Big US banks accused of failing the public during Covid

Big US banks have been criticised for not doing enough to help ordinary people during the pandemic.

The bosses of JP Morgan, Bank of America, Citigroup, Wells Fargo and Goldman Sachs were grilled during an appearance before US lawmakers.

“Wall Street profits no matter what happens to workers, because those profits now come at the expense of workers,” one senator said.

But the bank bosses pointed to relief given out during Covid.

In his opening remarks Democratic Senator Sherrod Brown, chair of the Senate Banking Committee, added that when employees get sick or lose their jobs, “they don’t get a taxpayer bailout”.

“And they all remember that Wall Street did,” he said, referring to the 2008 financial crisis.

Sen. Brown also challenged chief executives over levels of pay: “Stock prices have soared, your own compensation is stratospheric, but workers are getting a smaller and smaller share of the wealth they create.”

David Solomon, the boss of Goldman Sachs, said that it had given workers an additional 10 days of leave over the last year, as well as continuing to pay on-site staff such as cleaners or canteen workers even if they weren’t working.

Jane Fraser, the chief executive of Citigroup and first female boss of a Wall Street bank, also pointed towards efforts to help small business owners.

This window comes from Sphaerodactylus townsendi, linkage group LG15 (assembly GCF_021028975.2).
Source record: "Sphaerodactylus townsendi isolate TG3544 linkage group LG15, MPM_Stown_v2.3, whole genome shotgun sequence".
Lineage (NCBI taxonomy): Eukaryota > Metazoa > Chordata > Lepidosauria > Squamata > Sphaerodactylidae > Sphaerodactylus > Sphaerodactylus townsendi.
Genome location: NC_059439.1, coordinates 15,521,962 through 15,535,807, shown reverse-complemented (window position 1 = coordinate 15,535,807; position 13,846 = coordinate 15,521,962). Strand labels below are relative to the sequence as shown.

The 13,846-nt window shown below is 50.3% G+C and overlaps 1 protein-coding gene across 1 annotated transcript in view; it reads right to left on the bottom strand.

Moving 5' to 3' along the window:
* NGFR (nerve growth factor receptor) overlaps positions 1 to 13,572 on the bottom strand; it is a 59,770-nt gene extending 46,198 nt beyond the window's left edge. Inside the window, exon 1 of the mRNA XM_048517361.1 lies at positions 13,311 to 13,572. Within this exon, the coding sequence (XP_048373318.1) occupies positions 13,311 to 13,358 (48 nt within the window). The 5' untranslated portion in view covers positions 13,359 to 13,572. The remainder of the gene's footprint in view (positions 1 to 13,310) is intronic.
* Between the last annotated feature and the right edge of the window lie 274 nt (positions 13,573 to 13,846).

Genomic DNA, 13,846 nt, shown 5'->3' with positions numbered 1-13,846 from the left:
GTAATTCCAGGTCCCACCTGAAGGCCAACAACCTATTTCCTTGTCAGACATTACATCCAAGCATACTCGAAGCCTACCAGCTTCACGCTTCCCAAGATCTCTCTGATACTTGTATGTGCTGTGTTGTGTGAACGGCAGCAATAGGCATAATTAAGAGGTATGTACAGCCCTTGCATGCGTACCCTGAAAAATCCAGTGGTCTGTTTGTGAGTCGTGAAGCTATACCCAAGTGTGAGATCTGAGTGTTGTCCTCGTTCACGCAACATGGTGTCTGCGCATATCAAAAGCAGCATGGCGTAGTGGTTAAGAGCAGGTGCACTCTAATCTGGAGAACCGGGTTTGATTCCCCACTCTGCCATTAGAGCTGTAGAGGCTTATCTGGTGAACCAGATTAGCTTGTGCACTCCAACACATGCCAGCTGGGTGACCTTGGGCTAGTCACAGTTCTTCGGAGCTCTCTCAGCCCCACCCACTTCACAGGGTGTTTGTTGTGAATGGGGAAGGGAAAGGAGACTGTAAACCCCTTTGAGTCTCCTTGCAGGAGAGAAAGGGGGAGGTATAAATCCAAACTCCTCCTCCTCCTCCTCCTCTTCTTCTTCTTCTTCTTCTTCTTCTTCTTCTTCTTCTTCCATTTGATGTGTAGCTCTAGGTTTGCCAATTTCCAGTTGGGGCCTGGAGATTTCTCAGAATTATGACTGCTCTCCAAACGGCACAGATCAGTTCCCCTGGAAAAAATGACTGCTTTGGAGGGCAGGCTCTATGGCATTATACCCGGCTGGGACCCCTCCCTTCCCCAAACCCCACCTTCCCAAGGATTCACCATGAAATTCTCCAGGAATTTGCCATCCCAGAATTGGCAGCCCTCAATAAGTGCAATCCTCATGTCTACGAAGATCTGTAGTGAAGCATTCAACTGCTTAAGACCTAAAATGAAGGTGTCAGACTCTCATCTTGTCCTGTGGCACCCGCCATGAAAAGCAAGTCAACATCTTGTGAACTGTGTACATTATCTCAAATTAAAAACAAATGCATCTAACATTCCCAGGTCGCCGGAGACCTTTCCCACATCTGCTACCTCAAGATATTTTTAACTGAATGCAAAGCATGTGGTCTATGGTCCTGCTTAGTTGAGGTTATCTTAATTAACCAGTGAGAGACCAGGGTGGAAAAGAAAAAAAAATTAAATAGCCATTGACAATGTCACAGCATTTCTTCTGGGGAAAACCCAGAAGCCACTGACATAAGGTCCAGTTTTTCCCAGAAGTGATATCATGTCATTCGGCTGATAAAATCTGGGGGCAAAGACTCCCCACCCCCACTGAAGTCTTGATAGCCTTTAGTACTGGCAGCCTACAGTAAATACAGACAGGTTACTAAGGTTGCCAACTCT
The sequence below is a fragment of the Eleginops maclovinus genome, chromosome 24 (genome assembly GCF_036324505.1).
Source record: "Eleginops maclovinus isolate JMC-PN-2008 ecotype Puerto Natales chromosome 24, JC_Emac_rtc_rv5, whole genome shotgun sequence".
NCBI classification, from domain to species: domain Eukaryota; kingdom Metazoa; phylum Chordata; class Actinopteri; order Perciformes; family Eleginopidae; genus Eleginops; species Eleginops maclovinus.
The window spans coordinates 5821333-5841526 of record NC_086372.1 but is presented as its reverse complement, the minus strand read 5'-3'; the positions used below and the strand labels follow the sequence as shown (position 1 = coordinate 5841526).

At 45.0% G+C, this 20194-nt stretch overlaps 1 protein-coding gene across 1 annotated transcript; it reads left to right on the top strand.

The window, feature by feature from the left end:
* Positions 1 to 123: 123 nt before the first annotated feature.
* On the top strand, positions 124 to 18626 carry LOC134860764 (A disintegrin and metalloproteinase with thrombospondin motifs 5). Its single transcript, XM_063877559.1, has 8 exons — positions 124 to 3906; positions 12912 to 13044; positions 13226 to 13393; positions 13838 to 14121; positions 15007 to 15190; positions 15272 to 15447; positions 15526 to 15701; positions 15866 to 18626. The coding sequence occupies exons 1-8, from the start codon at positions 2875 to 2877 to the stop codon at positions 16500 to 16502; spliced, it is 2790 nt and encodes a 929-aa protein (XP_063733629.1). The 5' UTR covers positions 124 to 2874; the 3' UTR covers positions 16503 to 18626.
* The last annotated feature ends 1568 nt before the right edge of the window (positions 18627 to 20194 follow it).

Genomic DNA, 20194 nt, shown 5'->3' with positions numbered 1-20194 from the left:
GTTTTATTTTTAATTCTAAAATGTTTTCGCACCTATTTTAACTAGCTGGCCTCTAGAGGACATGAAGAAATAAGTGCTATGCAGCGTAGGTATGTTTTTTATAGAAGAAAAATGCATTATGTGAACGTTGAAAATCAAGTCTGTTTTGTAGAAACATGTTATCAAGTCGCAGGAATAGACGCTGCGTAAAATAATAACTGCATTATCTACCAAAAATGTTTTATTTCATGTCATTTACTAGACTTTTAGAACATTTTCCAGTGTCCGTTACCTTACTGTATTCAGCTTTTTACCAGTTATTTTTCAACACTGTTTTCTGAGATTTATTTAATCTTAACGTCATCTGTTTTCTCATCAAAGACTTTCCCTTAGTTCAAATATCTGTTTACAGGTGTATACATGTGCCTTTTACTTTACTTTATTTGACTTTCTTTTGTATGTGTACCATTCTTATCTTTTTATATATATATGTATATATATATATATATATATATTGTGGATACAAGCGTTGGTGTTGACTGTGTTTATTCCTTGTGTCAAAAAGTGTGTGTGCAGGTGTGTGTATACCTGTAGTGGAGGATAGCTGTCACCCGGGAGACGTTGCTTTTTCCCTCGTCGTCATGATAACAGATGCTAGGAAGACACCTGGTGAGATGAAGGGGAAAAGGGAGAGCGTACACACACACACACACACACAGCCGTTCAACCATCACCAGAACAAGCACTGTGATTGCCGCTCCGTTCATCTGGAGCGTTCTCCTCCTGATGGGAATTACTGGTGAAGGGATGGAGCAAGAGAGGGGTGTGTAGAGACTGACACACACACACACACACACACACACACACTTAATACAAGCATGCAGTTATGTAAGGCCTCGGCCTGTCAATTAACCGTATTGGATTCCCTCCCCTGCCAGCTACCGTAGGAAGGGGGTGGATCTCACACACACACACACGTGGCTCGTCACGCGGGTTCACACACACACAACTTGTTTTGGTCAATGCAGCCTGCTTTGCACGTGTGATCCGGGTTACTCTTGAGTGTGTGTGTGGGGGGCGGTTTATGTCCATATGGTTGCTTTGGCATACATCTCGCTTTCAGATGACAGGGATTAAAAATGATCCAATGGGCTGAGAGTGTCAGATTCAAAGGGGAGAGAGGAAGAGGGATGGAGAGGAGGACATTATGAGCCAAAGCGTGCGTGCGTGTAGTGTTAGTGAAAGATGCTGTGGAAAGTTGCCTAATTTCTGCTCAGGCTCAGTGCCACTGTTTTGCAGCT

She said the bank had issued $5bn (£3.5bn) in emergency Paycheck Protection Program (PPP) loans – with 80% going to firms with fewer than 10 employees.

Hostile exchange

Democratic Senator Elizabeth Warren also criticised the bankers for charging customers overdraft fees, even as regulators recommended that they should be waived.

In a hostile exchange with JP Morgan boss Jamie Dimon, she claimed the firm had collected about £1.5bn in overdraft fees in 2020 – more than any other bank at the hearing.

“You and your colleagues came in today to talk about how you stepped up to help your customers during the pandemic. It’s a bunch of baloney,” she said.

“This past year has shown that corporate profits are more important to your bank than offering just a little help to struggling families even when we’re in the middle of a worldwide crisis,” she added.

But Mr Dimon said he did not recognise those numbers and that the fees were cancelled for any customers who asked.

When each of the bosses were asked if they would refund the fees charged last year, they said no.

The executives also came in for criticism from Republicans at the hearing, wary of “woke-ism” and “left-wing attacks on capitalism”.

Sen. Pat Toomey raised concerns over banks prioritising social causes, citing examples such as climate change, rather than clients’ financial interests.

Each bank boss referred to efforts to reduce their carbon emissions, as well as their efforts to improve diversity in their organisations. (BBC)